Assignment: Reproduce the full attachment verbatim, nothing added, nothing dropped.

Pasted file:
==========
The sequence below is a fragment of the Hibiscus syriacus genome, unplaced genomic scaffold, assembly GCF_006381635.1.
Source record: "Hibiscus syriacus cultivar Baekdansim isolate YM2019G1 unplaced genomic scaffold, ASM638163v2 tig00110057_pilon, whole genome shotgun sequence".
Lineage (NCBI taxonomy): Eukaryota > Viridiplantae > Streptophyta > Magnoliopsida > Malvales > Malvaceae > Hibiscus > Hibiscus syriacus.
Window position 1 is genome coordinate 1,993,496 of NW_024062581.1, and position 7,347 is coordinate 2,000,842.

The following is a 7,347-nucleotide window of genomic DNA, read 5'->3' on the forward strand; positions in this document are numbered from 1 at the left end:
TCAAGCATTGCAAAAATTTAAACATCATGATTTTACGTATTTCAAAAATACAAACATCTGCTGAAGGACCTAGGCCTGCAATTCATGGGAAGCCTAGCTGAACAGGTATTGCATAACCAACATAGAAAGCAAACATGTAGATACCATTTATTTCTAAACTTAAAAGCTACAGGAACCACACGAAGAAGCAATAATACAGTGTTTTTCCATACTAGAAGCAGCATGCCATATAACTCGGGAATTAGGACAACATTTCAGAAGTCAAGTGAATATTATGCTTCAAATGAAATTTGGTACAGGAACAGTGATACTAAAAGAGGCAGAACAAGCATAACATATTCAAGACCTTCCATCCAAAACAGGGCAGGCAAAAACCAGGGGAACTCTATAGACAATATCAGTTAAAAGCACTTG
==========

The sequence below is a fragment of the Hibiscus syriacus genome, unplaced genomic scaffold, assembly GCF_006381635.1.
Source record: "Hibiscus syriacus cultivar Baekdansim isolate YM2019G1 unplaced genomic scaffold, ASM638163v2 tig00110057_pilon, whole genome shotgun sequence".
Lineage (NCBI taxonomy): Eukaryota > Viridiplantae > Streptophyta > Magnoliopsida > Malvales > Malvaceae > Hibiscus > Hibiscus syriacus.
Window position 1 is genome coordinate 1,993,496 of NW_024062581.1, and position 7,347 is coordinate 2,000,842.

The following is a 7,347-nucleotide window of genomic DNA, read 5'->3' on the forward strand; positions in this document are numbered from 1 at the left end:
TCAAGCATTGCAAAAATTTAAACATCATGATTTTACGTATTTCAAAAATACAAACATCTGCTGAAGGACCTAGGCCTGCAATTCATGGGAAGCCTAGCTGAACAGGTATTGCATAACCAACATAGAAAGCAAACATGTAGATACCATTTATTTCTAAACTTAAAAGCTACAGGAACCACACGAAGAAGCAATAATACAGTGTTTTTCCATACTAGAAGCAGCATGCCATATAACTCGGGAATTAGGACAACATTTCAGAAGTCAAGTGAATATTATGCTTCAAATGAAATTTGGTACAGGAACAGTGATACTAAAAGAGGCAGAACAAGCATAACATATTCAAGACCTTCCATCCAAAACAGGGCAGGCAAAAACCAGGGGAACTCTATAGACAATATCAGTTAAAAGCACTTG